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Choosing between two job offers

Choosing between two job offers

How I would choose between two job offers

Although my eventual goal is financial independence, I derive the largest part of my income from good old fashioned American work. Actually, it's completely new fashioned American technology work, complete with standing desks, kegerators, free snacks and designer offsites. I've got it pretty good but I'll have to look for a new job someday. Maybe my company will get bought, or boredom will set in, or some new boss will come around that I won't be able to work for. 

This discussion is even more timely than usual.  There are SO MANY good jobs right now. Unemployment just dropped to 3.8%, which is the lowest historical level in the past 60 years. As the job market has tightened, wages have begun to lift (particularly in technology). I can't seem to go a day without receiving a new LinkedIn recruiting message or hearing about the LinkedIn recruiting message someone else got. 

As I've been hearing people discuss new jobs and jumping companies (both in person and on Blind) it's become more apparent to me that there's no magic formula for deciding how to decide between two jobs. I've put this quick evaluation criteria together for my own sanity - maybe it'll be useful for the next time I have to switch. 

Ranking the criteria for evaluating between job offers

  1. Company - WHAT? The Real FINANCE Guy didn't put salary or bennies first? Nope. For me, it's all about the company. The people I work with and the product or service I work for define how successful and happy my career is. That will never change for me: I'd always take less money for a better company. This is so important that I wrote a completely separate post on it. If you haven't read it, dig in and see how to evaluate companies.
  2. Responsibility/Role - Am I doing what I want to do? If you aren't, you'll ask yourself that every day, which is why I spend so much time in a job search thinking about and comparing the day to day tasks. The process of evaluating a role is also intimately tied into responsibility, because overseeing great tasks or people can be a blessing, and overseeing difficult people or tasks can be an incredible burden. Pretty obvious, right?
  3. Work/Life Flexibility - The entire reason why I started this blog was to document my own trip towards eventual financial independence. For me, the ability to CHOOSE when I want to work and when I need rest is the closest thing to financial independence that I can imagine while still having to work. You'll notice I didn't say "work/life balance". By choosing the right company (see Step 1), I can ensure that even if I have to work a lot I will still be happy. The ability to choose when and how I do the work makes it even more palatable. From the other direction, there's nothing worse than a job where you have to wait for your boss to leave every day.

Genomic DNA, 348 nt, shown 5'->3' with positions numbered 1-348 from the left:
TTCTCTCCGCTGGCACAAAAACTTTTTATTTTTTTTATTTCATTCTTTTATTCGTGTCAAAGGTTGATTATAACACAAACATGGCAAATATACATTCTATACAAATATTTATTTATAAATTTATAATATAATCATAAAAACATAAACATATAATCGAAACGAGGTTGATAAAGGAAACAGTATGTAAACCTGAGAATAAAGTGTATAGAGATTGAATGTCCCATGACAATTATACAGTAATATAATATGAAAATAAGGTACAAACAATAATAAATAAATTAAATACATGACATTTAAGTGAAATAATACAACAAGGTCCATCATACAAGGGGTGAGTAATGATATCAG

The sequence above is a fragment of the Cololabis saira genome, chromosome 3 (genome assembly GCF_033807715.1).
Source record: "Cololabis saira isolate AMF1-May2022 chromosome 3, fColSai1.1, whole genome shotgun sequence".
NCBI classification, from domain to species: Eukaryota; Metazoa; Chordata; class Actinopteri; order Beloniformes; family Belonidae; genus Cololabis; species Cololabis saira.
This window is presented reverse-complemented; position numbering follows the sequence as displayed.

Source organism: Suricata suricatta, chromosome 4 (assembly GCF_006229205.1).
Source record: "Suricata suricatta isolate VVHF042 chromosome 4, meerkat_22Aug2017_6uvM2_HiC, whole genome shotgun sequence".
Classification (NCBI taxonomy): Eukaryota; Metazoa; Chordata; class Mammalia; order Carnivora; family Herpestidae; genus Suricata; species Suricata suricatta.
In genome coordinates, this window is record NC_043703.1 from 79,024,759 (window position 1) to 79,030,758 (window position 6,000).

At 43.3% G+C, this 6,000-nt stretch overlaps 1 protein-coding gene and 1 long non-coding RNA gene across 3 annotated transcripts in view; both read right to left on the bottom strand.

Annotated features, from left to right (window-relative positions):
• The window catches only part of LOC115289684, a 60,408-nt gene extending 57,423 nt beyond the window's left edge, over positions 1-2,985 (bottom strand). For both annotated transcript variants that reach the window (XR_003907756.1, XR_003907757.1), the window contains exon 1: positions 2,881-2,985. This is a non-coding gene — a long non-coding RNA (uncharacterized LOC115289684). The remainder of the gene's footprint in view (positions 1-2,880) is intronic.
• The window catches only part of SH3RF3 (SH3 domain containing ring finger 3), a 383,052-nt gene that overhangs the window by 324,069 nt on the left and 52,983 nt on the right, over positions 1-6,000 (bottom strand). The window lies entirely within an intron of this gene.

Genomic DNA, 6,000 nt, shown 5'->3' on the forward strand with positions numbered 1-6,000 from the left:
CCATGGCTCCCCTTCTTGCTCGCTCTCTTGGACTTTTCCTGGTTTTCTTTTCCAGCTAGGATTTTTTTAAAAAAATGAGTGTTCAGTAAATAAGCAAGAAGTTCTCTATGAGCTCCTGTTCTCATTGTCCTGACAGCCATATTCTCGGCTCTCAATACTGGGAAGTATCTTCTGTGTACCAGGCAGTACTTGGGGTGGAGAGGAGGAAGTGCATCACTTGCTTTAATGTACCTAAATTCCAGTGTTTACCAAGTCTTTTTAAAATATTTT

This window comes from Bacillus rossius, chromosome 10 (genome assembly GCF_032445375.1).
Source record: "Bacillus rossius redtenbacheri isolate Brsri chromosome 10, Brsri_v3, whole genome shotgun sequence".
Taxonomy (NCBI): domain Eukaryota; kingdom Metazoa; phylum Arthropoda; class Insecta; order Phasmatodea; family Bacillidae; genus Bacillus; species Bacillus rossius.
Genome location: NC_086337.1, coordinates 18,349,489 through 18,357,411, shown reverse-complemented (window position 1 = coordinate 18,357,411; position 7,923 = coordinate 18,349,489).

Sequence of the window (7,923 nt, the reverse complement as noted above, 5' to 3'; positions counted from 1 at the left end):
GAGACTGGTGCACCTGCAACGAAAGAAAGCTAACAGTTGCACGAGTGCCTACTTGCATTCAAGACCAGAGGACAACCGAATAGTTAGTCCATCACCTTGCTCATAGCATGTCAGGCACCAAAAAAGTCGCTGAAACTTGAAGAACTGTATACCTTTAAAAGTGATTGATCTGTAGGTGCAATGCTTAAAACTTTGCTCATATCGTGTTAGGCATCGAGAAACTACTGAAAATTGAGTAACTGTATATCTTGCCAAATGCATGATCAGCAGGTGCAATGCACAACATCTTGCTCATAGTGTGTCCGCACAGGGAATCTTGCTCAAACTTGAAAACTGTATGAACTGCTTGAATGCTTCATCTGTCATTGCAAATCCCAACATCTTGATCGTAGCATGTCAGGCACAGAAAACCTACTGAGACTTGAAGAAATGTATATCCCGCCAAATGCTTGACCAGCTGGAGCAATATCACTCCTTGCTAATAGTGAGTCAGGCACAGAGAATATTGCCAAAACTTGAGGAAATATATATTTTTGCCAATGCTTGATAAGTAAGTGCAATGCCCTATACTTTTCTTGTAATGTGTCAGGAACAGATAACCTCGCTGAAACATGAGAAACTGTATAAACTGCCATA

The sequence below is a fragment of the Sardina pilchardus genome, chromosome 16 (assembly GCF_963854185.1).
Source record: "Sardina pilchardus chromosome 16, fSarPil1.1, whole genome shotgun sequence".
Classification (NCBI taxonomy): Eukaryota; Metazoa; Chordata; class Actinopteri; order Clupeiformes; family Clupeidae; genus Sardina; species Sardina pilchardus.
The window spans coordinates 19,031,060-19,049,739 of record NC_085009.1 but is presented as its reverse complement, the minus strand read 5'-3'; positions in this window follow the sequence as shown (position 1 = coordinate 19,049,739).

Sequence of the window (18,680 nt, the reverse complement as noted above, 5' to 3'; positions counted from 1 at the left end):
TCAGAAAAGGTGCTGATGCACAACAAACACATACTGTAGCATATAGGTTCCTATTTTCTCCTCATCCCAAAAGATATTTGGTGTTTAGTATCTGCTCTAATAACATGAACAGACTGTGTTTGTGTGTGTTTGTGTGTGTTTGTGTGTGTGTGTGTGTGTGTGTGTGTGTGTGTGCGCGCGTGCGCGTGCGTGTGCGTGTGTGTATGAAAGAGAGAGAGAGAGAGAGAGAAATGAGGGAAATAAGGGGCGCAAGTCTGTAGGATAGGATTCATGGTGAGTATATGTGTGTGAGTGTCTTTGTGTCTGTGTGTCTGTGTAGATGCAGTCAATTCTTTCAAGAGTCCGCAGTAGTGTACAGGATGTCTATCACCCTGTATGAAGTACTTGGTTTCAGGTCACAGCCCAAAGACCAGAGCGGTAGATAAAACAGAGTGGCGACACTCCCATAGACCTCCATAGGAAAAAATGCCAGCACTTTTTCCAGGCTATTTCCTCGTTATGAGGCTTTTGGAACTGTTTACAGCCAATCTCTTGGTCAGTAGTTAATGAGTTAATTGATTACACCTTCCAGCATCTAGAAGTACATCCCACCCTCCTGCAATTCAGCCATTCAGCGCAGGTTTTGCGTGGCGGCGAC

4. Base Salary - Money matters. It's why we work. Most of us, anyway. You'd be crazy not to take salary seriously. That being said, I put this all the way down at number 4. If it isn't a good company, in a good role, with decent flexibility, there's no amount of money that would make me take the job. Simple as that! Surprisingly, people choose money over company and role every day. If you need proof, just look at the bajillion people who work for Oracle.
  5. Incentive Salary or Stock - Incentive money is important, and it can serve as a valuable qualifier or trump card between job offers, but I believe it is less valuable than base salary. I rank base pay above it because you KNOW what you are going to get in base pay. I would happily sacrifice 15% of my stock options for a 10% raise, even though my stock options MAY end up being worth way more than the equivalent raise. May... it's not a sure thing. I think this is why Netflix has been able to hire so well: they offer gigantic base salaries but almost no incentives. I would take $150k in a heartbeat over $100k+$100k (POTENTIALLY) in stock. Base pay is predictable and reliable, making it easy to plan my savings and meet my financial independence goals.
  6. Benefits - Assuming the company offers healthcare, and some sort of retirement plan, the rest of the benefits are of mediocre importance compared to the company, role, flexibility, and pay. Who cares if they have a 401k match if you get paid more to compensate? That's even more true for trinket benefits like free snacks or gym discounts. I can only see benefits being a deciding factor in any job decision if the offers and company were essentially the same, and one company didn't offer healthcare or a 401k.
  7. Title - Titles are stupid, and yet I've seen SO MANY people go crazy over a new job offer because they got a fancier title. WHY? Please explain this obsession to me. I could be CDO of a tiny startup and make $100k (mostly in stock), or I could be an engineering manager at Google and make a million dollars a year. I could be a Director and manage 300 people, or a Director and manage none. I did put title on the list, but only because people pay attention to it. I wouldn't go from CEO to Intern. It's also important to try to maintain a similar or increasing amount of responsibility, regardless of the title. Going from a Director at a startup to a Senior Manager at Google might be a promotion in responsibility, and would almost definitely be a promotion in pay. 

That's my list! What do you think? What would you swap around?

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